At this stage in Salt Lake City’s pursuit of helping the homeless population, claiming the efforts won’t succeed without keeping the Road Home open presents a false choice. Leaders embrace the new model, the transition to new shelters is in its final stages and adequate numbers of beds can be produced with concerted cooperation among community members. 

The emphasis in the coming weeks, then, needs to be making sure that model keeps pace with demand and ensuring Utah’s most vulnerable don’t slip through the cracks.

That should begin by amplifying the work leaders initiated two weeks ago to seek out overflow shelter through partnerships in the community. That “housing push” will utilize $1 million of state and city resources to subsidize housing, calling on landlords to assess their inventory for available beds while continuing to work with local hotels, motels and churches to shelter those people the new resource centers cannot.

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The problem isn’t entirely a matter of the new resource centers having too few beds, although it is concerning the most basic function of sheltering the homeless on a cold winter’s night is not guaranteed without the use of emergency operations. Nevertheless, we agree with the underlying premise of the change: to focus on long-term housing rather than emergency sheltering. In theory, quickly moving residents into housing would reduce the number of people seeking a one-night stay.

What city, county and state leaders did not anticipate is people staying in the shelters longer than expected. That means efforts to transition people into housing aren’t keeping up with demand.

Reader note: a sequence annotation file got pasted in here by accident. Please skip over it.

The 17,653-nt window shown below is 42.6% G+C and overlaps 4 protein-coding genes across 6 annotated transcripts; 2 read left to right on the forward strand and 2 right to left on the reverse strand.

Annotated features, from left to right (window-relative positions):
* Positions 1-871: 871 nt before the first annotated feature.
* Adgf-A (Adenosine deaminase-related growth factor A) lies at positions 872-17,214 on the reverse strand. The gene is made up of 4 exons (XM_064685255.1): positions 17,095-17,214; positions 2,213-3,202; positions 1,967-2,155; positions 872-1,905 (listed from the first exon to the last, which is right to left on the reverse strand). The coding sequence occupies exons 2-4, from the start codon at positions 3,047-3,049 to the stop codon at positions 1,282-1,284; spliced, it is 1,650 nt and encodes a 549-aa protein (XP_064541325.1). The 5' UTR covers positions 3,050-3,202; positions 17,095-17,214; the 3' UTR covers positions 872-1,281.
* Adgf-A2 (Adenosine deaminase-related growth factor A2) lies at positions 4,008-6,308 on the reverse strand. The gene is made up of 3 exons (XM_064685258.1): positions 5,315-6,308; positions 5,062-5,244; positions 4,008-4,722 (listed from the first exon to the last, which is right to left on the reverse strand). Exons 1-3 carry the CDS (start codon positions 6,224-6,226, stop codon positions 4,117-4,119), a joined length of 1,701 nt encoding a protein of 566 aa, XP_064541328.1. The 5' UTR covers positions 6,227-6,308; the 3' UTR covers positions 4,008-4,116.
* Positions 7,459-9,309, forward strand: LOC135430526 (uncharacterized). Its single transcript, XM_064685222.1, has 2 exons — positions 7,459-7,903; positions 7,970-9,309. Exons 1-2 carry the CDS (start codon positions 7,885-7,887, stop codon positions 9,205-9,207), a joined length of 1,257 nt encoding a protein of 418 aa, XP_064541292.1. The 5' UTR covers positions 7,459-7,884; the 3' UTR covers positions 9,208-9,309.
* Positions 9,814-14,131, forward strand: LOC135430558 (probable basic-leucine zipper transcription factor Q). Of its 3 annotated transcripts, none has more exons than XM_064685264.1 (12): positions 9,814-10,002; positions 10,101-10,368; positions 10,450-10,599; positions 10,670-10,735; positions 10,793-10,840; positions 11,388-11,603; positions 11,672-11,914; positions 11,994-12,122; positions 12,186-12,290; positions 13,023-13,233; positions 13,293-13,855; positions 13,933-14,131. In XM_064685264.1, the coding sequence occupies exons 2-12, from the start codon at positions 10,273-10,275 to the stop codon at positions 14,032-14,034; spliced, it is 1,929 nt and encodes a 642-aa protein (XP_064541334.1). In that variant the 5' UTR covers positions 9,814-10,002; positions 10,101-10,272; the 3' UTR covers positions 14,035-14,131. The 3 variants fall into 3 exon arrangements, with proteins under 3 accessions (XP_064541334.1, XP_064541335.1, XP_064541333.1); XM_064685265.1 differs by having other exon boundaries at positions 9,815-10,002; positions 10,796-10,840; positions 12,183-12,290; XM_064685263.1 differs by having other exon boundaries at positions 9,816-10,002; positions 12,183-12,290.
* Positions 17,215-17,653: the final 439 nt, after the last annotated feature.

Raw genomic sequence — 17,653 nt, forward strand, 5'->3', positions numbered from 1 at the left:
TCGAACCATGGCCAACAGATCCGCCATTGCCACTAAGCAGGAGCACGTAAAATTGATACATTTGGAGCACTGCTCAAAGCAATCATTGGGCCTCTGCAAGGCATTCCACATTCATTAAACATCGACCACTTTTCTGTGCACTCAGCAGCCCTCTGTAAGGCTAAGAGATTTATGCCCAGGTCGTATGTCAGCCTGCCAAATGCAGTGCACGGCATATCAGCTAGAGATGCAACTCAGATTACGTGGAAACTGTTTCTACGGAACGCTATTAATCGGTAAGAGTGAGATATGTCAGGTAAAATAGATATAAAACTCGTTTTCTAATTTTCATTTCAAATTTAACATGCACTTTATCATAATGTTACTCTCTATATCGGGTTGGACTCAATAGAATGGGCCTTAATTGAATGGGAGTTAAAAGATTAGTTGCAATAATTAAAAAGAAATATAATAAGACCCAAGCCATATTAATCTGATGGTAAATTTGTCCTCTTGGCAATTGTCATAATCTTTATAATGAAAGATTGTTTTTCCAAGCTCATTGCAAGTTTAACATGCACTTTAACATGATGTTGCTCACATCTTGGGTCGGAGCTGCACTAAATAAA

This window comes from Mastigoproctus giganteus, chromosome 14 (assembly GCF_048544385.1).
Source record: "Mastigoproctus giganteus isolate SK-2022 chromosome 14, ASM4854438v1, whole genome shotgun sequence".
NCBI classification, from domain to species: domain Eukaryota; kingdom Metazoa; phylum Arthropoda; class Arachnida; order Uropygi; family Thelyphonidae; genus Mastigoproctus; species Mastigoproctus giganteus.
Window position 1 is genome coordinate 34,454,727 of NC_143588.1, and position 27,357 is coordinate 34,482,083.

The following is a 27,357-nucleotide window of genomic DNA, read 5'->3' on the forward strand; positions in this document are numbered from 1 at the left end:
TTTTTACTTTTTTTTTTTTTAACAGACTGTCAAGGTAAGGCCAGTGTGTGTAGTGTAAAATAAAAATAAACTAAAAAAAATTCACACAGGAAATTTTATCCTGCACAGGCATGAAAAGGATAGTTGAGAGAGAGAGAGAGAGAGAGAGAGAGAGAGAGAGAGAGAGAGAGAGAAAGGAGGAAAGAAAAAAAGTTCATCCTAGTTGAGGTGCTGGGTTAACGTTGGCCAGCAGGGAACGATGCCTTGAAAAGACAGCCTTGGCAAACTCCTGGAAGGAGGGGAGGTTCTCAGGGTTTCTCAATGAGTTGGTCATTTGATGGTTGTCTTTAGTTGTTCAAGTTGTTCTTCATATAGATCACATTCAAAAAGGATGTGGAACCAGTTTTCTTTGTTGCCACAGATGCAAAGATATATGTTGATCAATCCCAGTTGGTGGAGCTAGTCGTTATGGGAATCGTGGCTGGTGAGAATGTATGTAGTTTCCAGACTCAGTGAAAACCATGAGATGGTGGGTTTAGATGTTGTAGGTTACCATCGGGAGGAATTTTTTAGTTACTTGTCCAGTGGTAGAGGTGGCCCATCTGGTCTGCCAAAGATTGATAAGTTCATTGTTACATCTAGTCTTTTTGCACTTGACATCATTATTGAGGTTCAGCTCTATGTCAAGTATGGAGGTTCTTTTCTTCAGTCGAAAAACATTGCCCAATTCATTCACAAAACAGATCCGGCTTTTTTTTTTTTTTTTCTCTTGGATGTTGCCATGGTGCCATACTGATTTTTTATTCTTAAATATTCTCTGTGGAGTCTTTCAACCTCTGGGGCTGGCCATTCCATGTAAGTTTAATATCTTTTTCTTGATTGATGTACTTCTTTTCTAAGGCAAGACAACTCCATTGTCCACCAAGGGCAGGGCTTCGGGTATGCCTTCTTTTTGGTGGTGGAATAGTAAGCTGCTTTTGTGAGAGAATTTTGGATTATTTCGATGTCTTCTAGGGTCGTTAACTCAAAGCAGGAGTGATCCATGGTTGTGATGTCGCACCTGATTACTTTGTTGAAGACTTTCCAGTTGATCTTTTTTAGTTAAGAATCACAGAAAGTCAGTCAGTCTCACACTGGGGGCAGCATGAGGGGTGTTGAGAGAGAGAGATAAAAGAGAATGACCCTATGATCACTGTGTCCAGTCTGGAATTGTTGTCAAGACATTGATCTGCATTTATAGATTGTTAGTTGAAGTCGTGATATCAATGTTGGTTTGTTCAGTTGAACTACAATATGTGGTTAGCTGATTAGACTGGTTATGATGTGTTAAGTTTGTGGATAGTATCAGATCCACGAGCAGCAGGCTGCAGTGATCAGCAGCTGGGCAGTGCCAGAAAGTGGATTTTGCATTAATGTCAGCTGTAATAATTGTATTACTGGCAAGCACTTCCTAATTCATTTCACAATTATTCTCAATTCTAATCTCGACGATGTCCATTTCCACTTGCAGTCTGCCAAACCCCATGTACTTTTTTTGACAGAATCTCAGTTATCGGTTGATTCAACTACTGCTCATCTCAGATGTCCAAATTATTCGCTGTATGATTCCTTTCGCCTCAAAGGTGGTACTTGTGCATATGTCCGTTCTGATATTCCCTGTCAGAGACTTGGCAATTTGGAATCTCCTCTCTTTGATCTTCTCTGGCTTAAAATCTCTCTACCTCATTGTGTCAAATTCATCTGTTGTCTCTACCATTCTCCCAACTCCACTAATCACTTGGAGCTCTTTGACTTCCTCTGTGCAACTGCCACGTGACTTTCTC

To reassure the community and clear up misconceptions, Lt. Gov. Spencer Cox took to Twitter, stating “NO ONE will be turned away and left in the cold.” He also delineated how the extra beds would materialize: Odyssey House is offering 72 beds, which Cox says will especially help those with addictions, and up to 50 motel vouchers will come in addition to those already secured. That, according to Cox, brings the total number of beds to around 950, which is closer to bridging the gap between the resource centers’ 700 and the downtown shelter’s max of 1,100.

And reasons exist to be wary of relying on the Road Home. A scathing state audit found drug abuse and security concerns within the shelter, issues that were indicative of the larger Rio Grande area at the time. Moving away from the Road Home would be helpful in reshaping the image and reputation of that block and guiding homeless people toward cleaner shelters.

Additionally, the downtown shelter is large, and it would make little financial sense to continue operating a spacious warehouse if 100 beds is all the city needs. 

The best course for now is to double down on efforts to transition the homeless into housing, which would free up space in the resource centers while focusing on giving Utah’s most vulnerable a hand up in securing a permanent living situation. It will take a village, as the adage goes, but it’s nothing Utahns couldn’t accomplish with committed cooperation and a charitable heart.